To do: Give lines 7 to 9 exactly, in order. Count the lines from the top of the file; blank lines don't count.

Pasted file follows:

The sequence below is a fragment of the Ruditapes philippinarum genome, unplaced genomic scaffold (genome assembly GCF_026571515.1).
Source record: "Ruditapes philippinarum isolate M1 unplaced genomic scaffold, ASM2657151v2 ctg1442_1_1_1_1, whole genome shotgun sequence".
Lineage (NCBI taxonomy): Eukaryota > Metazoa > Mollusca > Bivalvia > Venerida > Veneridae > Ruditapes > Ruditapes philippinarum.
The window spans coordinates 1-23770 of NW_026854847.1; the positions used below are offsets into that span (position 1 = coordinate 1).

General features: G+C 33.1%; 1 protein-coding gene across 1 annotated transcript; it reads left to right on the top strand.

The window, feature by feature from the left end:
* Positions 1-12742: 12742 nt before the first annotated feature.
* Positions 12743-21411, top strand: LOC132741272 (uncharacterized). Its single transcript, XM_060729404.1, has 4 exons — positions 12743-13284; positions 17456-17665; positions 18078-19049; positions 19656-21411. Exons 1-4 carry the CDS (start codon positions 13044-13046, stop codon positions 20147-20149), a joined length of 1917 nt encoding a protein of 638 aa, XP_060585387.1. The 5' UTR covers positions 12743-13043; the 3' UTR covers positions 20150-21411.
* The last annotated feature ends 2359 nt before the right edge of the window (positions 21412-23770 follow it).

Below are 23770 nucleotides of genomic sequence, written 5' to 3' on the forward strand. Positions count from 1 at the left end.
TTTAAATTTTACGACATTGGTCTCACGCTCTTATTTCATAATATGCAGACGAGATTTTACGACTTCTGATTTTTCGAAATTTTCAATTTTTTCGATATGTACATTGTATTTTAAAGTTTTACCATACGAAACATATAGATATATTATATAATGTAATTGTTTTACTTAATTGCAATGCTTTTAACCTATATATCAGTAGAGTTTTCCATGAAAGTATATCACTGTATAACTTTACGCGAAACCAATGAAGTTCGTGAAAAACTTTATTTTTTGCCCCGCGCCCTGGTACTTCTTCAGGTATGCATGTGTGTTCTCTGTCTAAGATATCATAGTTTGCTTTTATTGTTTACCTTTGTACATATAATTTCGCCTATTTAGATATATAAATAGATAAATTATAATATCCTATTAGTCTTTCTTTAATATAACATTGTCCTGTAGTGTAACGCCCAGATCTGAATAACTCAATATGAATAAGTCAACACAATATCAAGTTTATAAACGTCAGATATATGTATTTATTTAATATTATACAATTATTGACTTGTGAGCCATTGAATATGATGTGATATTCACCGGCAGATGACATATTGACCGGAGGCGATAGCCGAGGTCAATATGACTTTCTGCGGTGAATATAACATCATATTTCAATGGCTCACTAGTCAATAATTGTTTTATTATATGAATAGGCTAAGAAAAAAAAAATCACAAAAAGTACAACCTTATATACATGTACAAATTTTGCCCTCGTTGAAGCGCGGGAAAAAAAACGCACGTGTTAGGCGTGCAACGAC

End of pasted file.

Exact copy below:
* Positions 1-12742: 12742 nt before the first annotated feature.
* Positions 12743-21411, top strand: LOC132741272 (uncharacterized). Its single transcript, XM_060729404.1, has 4 exons — positions 12743-13284; positions 17456-17665; positions 18078-19049; positions 19656-21411. Exons 1-4 carry the CDS (start codon positions 13044-13046, stop codon positions 20147-20149), a joined length of 1917 nt encoding a protein of 638 aa, XP_060585387.1. The 5' UTR covers positions 12743-13043; the 3' UTR covers positions 20150-21411.
* The last annotated feature ends 2359 nt before the right edge of the window (positions 21412-23770 follow it).